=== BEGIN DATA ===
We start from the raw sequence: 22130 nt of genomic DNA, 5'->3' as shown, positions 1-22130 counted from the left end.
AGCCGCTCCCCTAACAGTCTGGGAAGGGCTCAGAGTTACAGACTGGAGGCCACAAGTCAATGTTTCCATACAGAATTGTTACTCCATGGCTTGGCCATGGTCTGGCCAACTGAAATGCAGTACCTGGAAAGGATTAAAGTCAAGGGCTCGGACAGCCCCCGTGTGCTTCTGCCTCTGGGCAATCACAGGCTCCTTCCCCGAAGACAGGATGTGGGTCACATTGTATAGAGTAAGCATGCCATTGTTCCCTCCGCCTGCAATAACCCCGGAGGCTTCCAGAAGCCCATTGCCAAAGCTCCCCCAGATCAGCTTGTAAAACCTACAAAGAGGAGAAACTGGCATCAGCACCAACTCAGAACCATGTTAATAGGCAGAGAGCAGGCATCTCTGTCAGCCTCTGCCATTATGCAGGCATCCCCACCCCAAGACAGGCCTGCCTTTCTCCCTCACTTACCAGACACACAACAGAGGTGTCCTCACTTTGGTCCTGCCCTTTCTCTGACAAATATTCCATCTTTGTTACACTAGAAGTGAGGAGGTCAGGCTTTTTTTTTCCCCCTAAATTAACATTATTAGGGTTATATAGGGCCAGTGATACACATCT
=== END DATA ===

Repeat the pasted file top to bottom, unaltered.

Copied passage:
We start from the raw sequence: 22130 nt of genomic DNA, 5'->3' as shown, positions 1-22130 counted from the left end.
AGCCGCTCCCCTAACAGTCTGGGAAGGGCTCAGAGTTACAGACTGGAGGCCACAAGTCAATGTTTCCATACAGAATTGTTACTCCATGGCTTGGCCATGGTCTGGCCAACTGAAATGCAGTACCTGGAAAGGATTAAAGTCAAGGGCTCGGACAGCCCCCGTGTGCTTCTGCCTCTGGGCAATCACAGGCTCCTTCCCCGAAGACAGGATGTGGGTCACATTGTATAGAGTAAGCATGCCATTGTTCCCTCCGCCTGCAATAACCCCGGAGGCTTCCAGAAGCCCATTGCCAAAGCTCCCCCAGATCAGCTTGTAAAACCTACAAAGAGGAGAAACTGGCATCAGCACCAACTCAGAACCATGTTAATAGGCAGAGAGCAGGCATCTCTGTCAGCCTCTGCCATTATGCAGGCATCCCCACCCCAAGACAGGCCTGCCTTTCTCCCTCACTTACCAGACACACAACAGAGGTGTCCTCACTTTGGTCCTGCCCTTTCTCTGACAAATATTCCATCTTTGTTACACTAGAAGTGAGGAGGTCAGGCTTTTTTTTTCCCCCTAAATTAACATTATTAGGGTTATATAGGGCCAGTGATACACATCT